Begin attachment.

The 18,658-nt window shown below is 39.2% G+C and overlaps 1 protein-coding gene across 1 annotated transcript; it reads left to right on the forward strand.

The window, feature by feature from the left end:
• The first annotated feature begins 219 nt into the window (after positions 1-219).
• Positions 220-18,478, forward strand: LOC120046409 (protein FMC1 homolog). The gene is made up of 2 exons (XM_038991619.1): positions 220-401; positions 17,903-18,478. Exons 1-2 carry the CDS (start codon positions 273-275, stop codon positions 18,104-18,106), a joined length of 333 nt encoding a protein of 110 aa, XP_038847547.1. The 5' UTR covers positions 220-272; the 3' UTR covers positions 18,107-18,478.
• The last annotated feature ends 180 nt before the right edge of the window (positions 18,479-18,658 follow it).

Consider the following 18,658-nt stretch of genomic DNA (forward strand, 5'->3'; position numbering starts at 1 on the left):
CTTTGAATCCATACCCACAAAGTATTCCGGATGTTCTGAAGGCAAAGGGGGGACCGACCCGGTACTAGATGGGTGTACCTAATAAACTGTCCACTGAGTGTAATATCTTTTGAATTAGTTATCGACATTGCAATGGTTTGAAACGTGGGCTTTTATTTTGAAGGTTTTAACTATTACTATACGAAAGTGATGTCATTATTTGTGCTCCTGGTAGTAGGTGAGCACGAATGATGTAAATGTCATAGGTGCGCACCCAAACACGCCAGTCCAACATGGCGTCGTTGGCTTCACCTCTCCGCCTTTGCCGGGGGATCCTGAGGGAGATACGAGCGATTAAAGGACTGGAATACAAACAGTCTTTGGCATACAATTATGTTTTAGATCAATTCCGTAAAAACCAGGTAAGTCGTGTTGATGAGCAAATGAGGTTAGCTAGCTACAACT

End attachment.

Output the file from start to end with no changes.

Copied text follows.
The 18,658-nt window shown below is 39.2% G+C and overlaps 1 protein-coding gene across 1 annotated transcript; it reads left to right on the forward strand.

The window, feature by feature from the left end:
• The first annotated feature begins 219 nt into the window (after positions 1-219).
• Positions 220-18,478, forward strand: LOC120046409 (protein FMC1 homolog). The gene is made up of 2 exons (XM_038991619.1): positions 220-401; positions 17,903-18,478. Exons 1-2 carry the CDS (start codon positions 273-275, stop codon positions 18,104-18,106), a joined length of 333 nt encoding a protein of 110 aa, XP_038847547.1. The 5' UTR covers positions 220-272; the 3' UTR covers positions 18,107-18,478.
• The last annotated feature ends 180 nt before the right edge of the window (positions 18,479-18,658 follow it).

Consider the following 18,658-nt stretch of genomic DNA (forward strand, 5'->3'; position numbering starts at 1 on the left):
CTTTGAATCCATACCCACAAAGTATTCCGGATGTTCTGAAGGCAAAGGGGGGACCGACCCGGTACTAGATGGGTGTACCTAATAAACTGTCCACTGAGTGTAATATCTTTTGAATTAGTTATCGACATTGCAATGGTTTGAAACGTGGGCTTTTATTTTGAAGGTTTTAACTATTACTATACGAAAGTGATGTCATTATTTGTGCTCCTGGTAGTAGGTGAGCACGAATGATGTAAATGTCATAGGTGCGCACCCAAACACGCCAGTCCAACATGGCGTCGTTGGCTTCACCTCTCCGCCTTTGCCGGGGGATCCTGAGGGAGATACGAGCGATTAAAGGACTGGAATACAAACAGTCTTTGGCATACAATTATGTTTTAGATCAATTCCGTAAAAACCAGGTAAGTCGTGTTGATGAGCAAATGAGGTTAGCTAGCTACAACT